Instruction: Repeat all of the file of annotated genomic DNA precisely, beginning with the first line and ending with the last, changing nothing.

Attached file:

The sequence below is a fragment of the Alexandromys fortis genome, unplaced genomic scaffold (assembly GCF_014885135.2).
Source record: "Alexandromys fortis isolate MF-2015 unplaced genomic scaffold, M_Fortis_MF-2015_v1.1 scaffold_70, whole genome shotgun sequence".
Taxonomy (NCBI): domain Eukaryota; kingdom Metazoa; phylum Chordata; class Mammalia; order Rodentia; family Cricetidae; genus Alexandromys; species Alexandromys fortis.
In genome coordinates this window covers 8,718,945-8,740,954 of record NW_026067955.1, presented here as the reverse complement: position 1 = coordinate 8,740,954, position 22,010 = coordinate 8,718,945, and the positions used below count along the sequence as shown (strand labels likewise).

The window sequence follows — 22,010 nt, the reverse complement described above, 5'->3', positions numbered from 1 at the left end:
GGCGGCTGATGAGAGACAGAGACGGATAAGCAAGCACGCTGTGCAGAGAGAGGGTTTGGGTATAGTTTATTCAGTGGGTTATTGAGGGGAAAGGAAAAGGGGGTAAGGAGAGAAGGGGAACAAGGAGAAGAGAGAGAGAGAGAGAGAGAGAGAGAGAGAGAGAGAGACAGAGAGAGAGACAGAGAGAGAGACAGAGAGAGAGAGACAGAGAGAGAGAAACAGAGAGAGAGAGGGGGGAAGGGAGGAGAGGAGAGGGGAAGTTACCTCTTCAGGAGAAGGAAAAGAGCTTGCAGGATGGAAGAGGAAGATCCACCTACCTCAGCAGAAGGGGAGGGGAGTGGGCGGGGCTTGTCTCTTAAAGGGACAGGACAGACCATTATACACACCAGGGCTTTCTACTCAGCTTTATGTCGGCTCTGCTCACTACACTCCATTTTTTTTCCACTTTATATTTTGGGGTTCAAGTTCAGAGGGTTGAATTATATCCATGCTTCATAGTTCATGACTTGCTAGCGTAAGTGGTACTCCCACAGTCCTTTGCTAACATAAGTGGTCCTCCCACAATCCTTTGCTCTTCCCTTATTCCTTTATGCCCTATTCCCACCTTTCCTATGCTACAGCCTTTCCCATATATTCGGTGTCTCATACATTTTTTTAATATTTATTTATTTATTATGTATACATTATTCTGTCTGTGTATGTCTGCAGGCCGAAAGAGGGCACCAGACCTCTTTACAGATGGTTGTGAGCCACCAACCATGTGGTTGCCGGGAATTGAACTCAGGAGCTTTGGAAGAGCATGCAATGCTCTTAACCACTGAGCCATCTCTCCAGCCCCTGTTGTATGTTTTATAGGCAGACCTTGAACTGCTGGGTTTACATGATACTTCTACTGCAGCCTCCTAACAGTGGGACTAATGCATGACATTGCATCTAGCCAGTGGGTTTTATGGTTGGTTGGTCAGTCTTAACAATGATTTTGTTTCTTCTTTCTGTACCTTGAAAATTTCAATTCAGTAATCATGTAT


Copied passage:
The sequence below is a fragment of the Alexandromys fortis genome, unplaced genomic scaffold (assembly GCF_014885135.2).
Source record: "Alexandromys fortis isolate MF-2015 unplaced genomic scaffold, M_Fortis_MF-2015_v1.1 scaffold_70, whole genome shotgun sequence".
Taxonomy (NCBI): domain Eukaryota; kingdom Metazoa; phylum Chordata; class Mammalia; order Rodentia; family Cricetidae; genus Alexandromys; species Alexandromys fortis.
In genome coordinates this window covers 8,718,945-8,740,954 of record NW_026067955.1, presented here as the reverse complement: position 1 = coordinate 8,740,954, position 22,010 = coordinate 8,718,945, and the positions used below count along the sequence as shown (strand labels likewise).

The window sequence follows — 22,010 nt, the reverse complement described above, 5'->3', positions numbered from 1 at the left end:
GGCGGCTGATGAGAGACAGAGACGGATAAGCAAGCACGCTGTGCAGAGAGAGGGTTTGGGTATAGTTTATTCAGTGGGTTATTGAGGGGAAAGGAAAAGGGGGTAAGGAGAGAAGGGGAACAAGGAGAAGAGAGAGAGAGAGAGAGAGAGAGAGAGAGAGAGAGAGACAGAGAGAGAGACAGAGAGAGAGACAGAGAGAGAGAGACAGAGAGAGAGAAACAGAGAGAGAGAGGGGGGAAGGGAGGAGAGGAGAGGGGAAGTTACCTCTTCAGGAGAAGGAAAAGAGCTTGCAGGATGGAAGAGGAAGATCCACCTACCTCAGCAGAAGGGGAGGGGAGTGGGCGGGGCTTGTCTCTTAAAGGGACAGGACAGACCATTATACACACCAGGGCTTTCTACTCAGCTTTATGTCGGCTCTGCTCACTACACTCCATTTTTTTTCCACTTTATATTTTGGGGTTCAAGTTCAGAGGGTTGAATTATATCCATGCTTCATAGTTCATGACTTGCTAGCGTAAGTGGTACTCCCACAGTCCTTTGCTAACATAAGTGGTCCTCCCACAATCCTTTGCTCTTCCCTTATTCCTTTATGCCCTATTCCCACCTTTCCTATGCTACAGCCTTTCCCATATATTCGGTGTCTCATACATTTTTTTAATATTTATTTATTTATTATGTATACATTATTCTGTCTGTGTATGTCTGCAGGCCGAAAGAGGGCACCAGACCTCTTTACAGATGGTTGTGAGCCACCAACCATGTGGTTGCCGGGAATTGAACTCAGGAGCTTTGGAAGAGCATGCAATGCTCTTAACCACTGAGCCATCTCTCCAGCCCCTGTTGTATGTTTTATAGGCAGACCTTGAACTGCTGGGTTTACATGATACTTCTACTGCAGCCTCCTAACAGTGGGACTAATGCATGACATTGCATCTAGCCAGTGGGTTTTATGGTTGGTTGGTCAGTCTTAACAATGATTTTGTTTCTTCTTTCTGTACCTTGAAAATTTCAATTCAGTAATCATGTAT